Daily Podcast #04 Omar Berrada /// Decolonizing the Screen



Omar Berrada is a writer, translator and curator, and the director of Dar al-Ma’mûn, a library and artists residency in Marrakech. His work focuses on the politics of translation and intergenerational transmission. He has edited several books, most recently The Africans (Kulte Editions, Rabat), a volume on migration and racial dynamics in Morocco. Among his recent exhibitions are Station Point with Saba Innab at ifa-Gallery Berlin and The Power of Two Suns with Yto Barrada and Bettina at LMCC on Governors Island, NY. His writing is included in The University of California Book of North African Literature and Poetic Justice: An Anthology of Contemporary Moroccan Poetry, among others. Currently living in New York, he teaches at The Cooper Union where he and Leslie Hewitt co-organize the IDS Lecture Series.


As many of us are currently confined at home in many places of the world, and while we keep in our minds and in our hearts those who have no choice but to be at risk from the ongoing worldwide pandemic, because they’re doctors, nurses, cashiers, workers, homeless, incarcerated, or in any other precarious situation, we wanted to provide you with a daily podcast to use this time to reflect and organizing without talking about the pandemic itself — there might be already enough about it.

The concept is very simple. Every day, we ask one person the same question: “what is for you a moment of true decolonization?” The answer can be a historial moment or something they witnessed; something heroic and grandiose, or rather discreet and mundane; a durable blow to the structures of colonialism or a short instant of liberation.

We thank you for listening and wish you and your loved ones the very best wherever you are.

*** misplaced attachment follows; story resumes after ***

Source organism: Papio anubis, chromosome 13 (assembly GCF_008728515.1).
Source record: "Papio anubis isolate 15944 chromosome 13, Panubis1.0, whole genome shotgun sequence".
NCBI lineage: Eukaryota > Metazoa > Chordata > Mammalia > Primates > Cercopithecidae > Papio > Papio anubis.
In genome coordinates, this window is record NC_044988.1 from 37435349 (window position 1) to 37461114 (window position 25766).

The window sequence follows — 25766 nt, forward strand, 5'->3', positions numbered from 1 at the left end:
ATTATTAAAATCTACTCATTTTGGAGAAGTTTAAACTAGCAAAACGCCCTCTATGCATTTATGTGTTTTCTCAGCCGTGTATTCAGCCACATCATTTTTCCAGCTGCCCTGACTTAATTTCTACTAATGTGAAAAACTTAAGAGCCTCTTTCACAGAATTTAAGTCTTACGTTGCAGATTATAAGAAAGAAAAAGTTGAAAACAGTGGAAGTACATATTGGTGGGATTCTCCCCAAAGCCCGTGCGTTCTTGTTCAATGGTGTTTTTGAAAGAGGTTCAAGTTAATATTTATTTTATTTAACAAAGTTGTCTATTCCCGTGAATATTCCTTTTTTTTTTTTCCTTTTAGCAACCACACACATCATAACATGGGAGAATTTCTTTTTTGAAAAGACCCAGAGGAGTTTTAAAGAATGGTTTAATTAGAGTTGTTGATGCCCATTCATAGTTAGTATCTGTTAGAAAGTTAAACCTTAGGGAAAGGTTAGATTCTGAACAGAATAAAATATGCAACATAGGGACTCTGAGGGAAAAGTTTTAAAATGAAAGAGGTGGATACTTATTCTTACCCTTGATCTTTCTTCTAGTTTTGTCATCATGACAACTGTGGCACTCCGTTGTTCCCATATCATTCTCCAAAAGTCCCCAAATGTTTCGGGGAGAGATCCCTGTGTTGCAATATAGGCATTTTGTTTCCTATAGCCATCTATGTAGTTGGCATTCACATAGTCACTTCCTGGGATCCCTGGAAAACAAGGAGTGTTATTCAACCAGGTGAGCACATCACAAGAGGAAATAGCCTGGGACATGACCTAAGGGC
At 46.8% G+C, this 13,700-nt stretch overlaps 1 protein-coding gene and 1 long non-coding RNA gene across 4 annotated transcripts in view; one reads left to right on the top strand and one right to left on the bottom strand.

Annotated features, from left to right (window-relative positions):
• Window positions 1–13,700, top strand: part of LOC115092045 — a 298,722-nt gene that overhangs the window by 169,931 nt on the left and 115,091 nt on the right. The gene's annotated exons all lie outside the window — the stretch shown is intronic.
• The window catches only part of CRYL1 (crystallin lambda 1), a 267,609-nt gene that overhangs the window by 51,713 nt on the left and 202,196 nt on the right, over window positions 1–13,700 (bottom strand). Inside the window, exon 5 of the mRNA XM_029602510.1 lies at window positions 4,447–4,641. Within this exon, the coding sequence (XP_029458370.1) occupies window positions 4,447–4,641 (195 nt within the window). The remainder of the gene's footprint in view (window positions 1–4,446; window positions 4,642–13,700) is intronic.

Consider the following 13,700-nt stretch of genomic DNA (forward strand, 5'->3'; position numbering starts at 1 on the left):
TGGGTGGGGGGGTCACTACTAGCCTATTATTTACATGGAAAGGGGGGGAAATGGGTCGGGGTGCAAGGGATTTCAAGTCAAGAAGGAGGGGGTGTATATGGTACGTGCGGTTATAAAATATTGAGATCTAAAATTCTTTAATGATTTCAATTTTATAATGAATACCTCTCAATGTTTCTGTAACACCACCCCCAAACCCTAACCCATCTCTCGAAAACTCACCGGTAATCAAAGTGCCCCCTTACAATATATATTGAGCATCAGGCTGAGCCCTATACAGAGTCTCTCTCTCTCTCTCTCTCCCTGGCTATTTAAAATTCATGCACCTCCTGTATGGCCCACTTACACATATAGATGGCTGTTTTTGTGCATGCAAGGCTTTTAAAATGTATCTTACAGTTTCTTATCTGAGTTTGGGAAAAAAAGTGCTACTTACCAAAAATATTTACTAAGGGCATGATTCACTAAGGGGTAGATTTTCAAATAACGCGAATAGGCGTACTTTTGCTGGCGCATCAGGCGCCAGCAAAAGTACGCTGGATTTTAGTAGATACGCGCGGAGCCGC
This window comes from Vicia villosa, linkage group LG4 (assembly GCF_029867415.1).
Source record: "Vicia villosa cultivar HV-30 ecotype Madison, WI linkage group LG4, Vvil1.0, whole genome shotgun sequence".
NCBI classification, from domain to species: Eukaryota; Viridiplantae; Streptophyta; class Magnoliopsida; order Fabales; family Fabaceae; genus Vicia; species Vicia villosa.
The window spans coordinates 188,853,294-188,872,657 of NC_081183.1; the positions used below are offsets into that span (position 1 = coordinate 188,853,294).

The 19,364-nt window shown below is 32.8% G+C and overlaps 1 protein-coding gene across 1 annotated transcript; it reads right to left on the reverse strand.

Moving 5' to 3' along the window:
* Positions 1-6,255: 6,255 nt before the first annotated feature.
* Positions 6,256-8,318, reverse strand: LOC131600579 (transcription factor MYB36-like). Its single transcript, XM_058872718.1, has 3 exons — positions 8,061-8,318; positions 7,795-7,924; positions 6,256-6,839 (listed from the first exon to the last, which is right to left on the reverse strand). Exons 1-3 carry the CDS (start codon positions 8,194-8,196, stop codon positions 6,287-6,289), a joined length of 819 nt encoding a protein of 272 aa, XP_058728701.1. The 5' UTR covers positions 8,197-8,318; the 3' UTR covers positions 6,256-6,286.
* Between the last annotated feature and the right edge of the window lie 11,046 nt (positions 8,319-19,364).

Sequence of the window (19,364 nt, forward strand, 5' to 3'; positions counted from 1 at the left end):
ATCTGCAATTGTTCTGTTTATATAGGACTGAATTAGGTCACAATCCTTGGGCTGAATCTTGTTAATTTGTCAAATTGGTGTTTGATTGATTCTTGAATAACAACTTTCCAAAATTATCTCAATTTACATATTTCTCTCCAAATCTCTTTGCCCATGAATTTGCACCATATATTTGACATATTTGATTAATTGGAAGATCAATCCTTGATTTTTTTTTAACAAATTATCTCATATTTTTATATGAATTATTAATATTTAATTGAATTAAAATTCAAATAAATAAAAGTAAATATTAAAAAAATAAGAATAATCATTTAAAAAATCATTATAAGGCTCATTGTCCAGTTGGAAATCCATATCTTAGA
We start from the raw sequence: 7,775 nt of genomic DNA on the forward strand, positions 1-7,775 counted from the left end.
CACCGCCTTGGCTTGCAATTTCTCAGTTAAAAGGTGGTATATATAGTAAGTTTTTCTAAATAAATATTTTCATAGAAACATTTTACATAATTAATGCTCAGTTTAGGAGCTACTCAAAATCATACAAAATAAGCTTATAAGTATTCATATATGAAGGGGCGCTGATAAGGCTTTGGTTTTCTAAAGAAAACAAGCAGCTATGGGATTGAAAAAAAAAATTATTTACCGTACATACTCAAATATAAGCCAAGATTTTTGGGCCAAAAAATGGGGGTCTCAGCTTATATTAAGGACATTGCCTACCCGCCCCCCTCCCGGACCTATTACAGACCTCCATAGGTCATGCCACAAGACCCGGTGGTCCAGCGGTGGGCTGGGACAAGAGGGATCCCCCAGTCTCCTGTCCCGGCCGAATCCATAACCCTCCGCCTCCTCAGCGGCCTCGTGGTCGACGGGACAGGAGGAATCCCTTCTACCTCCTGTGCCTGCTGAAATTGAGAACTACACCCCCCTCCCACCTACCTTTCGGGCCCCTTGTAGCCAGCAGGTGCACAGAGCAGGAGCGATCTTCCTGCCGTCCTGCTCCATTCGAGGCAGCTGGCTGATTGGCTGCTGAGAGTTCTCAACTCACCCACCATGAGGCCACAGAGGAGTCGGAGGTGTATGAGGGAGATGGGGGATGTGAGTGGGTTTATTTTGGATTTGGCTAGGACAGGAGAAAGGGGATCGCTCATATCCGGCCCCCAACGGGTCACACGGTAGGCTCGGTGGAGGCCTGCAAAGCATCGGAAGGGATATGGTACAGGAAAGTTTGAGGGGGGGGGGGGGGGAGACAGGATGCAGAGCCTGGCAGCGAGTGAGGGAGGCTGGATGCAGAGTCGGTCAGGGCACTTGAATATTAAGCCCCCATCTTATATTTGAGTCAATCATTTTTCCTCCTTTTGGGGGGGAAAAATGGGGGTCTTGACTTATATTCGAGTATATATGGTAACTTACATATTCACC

(music by hooksounds originals)

Radio Alhara The Funambulist

NB. The Funambulist daily podcast is also played every day at 3:30PM, Palestine time, on  راديو الحارة Radio Alhara, a new radio produced from locked-down Bethlehem and Ramallah, along with another 15-minute production about worldwide solidarity, created specifically by The Funambulist for the purpose of this show. 



Omar Berrada: The question you asked made me want to speak about something that’s close to my heart and close to the work I’ve been doing in and on Morocco, and in particular Moroccan cinema. 

I’ve been working for a few years on the archive and work of Ahmed Bouanani who is a Moroccan writer, filmmaker, historian, poet… He was a jack of all trades, not necessarily because he wanted to be, but because the situation, the historical situation he found himself in, led him to do that. And what came to my mind when you asked me this question about a true moment of decolonization is something that was written about him 40 years ago, in 1980. Bouanani made several short films and one feature film called Assarab, or Le Mirage. Le Mirage came out in 1980. When it came out in theaters, a journalist called Abdelkader Chabih wrote the following in an Arabic newspaper in Morocco – I’m just doing a kind of improvised translation: he says, “The long queues in front of the Septième Art cinema in Rabat for the screenings of The Mirage by Bouanani do not mean that, out of spite, Moroccans are taking refuge in the darkness of the cinemas. On the contrary, they are running, with joy, towards their image, their being and their truth.” And a little further he says, “For a long time, Moroccans have lived separated or even uprooted from all the paths that lead to the mirror. And today, the Moroccan Film Center is waking up momentarily from its legendary slumber so that they—Moroccans—can rub shoulders with themselves, for a few hours at least.”